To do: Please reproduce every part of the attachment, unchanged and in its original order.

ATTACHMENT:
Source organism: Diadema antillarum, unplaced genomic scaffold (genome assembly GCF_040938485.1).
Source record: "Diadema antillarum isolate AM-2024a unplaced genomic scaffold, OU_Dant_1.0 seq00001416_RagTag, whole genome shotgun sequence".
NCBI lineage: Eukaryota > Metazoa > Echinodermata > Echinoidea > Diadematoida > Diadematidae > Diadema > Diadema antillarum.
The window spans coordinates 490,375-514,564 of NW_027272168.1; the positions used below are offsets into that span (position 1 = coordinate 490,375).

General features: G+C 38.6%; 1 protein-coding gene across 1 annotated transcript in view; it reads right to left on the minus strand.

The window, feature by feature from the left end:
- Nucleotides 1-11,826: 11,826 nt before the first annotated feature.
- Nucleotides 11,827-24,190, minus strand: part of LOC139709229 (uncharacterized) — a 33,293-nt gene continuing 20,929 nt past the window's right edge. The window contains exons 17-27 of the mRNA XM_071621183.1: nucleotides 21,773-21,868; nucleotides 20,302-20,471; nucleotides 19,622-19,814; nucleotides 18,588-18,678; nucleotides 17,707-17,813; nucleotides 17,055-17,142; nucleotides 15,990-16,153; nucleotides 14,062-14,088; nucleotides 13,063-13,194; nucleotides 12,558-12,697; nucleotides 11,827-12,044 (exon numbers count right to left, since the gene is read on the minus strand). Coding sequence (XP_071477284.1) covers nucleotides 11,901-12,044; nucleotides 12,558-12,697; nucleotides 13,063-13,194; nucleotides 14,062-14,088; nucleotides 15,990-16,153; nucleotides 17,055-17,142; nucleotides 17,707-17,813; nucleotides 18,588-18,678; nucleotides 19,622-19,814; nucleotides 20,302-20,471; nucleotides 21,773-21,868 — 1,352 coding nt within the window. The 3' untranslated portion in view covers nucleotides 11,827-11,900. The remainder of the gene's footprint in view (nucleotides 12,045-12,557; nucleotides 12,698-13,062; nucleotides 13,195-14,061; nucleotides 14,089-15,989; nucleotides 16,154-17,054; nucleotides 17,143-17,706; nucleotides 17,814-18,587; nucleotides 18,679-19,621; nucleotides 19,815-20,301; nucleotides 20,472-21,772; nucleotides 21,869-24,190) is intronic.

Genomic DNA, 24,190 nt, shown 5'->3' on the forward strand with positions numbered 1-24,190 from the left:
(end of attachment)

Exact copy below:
Source organism: Diadema antillarum, unplaced genomic scaffold (genome assembly GCF_040938485.1).
Source record: "Diadema antillarum isolate AM-2024a unplaced genomic scaffold, OU_Dant_1.0 seq00001416_RagTag, whole genome shotgun sequence".
NCBI lineage: Eukaryota > Metazoa > Echinodermata > Echinoidea > Diadematoida > Diadematidae > Diadema > Diadema antillarum.
The window spans coordinates 490,375-514,564 of NW_027272168.1; the positions used below are offsets into that span (position 1 = coordinate 490,375).

General features: G+C 38.6%; 1 protein-coding gene across 1 annotated transcript in view; it reads right to left on the minus strand.

The window, feature by feature from the left end:
- Nucleotides 1-11,826: 11,826 nt before the first annotated feature.
- Nucleotides 11,827-24,190, minus strand: part of LOC139709229 (uncharacterized) — a 33,293-nt gene continuing 20,929 nt past the window's right edge. The window contains exons 17-27 of the mRNA XM_071621183.1: nucleotides 21,773-21,868; nucleotides 20,302-20,471; nucleotides 19,622-19,814; nucleotides 18,588-18,678; nucleotides 17,707-17,813; nucleotides 17,055-17,142; nucleotides 15,990-16,153; nucleotides 14,062-14,088; nucleotides 13,063-13,194; nucleotides 12,558-12,697; nucleotides 11,827-12,044 (exon numbers count right to left, since the gene is read on the minus strand). Coding sequence (XP_071477284.1) covers nucleotides 11,901-12,044; nucleotides 12,558-12,697; nucleotides 13,063-13,194; nucleotides 14,062-14,088; nucleotides 15,990-16,153; nucleotides 17,055-17,142; nucleotides 17,707-17,813; nucleotides 18,588-18,678; nucleotides 19,622-19,814; nucleotides 20,302-20,471; nucleotides 21,773-21,868 — 1,352 coding nt within the window. The 3' untranslated portion in view covers nucleotides 11,827-11,900. The remainder of the gene's footprint in view (nucleotides 12,045-12,557; nucleotides 12,698-13,062; nucleotides 13,195-14,061; nucleotides 14,089-15,989; nucleotides 16,154-17,054; nucleotides 17,143-17,706; nucleotides 17,814-18,587; nucleotides 18,679-19,621; nucleotides 19,815-20,301; nucleotides 20,472-21,772; nucleotides 21,869-24,190) is intronic.

Genomic DNA, 24,190 nt, shown 5'->3' on the forward strand with positions numbered 1-24,190 from the left: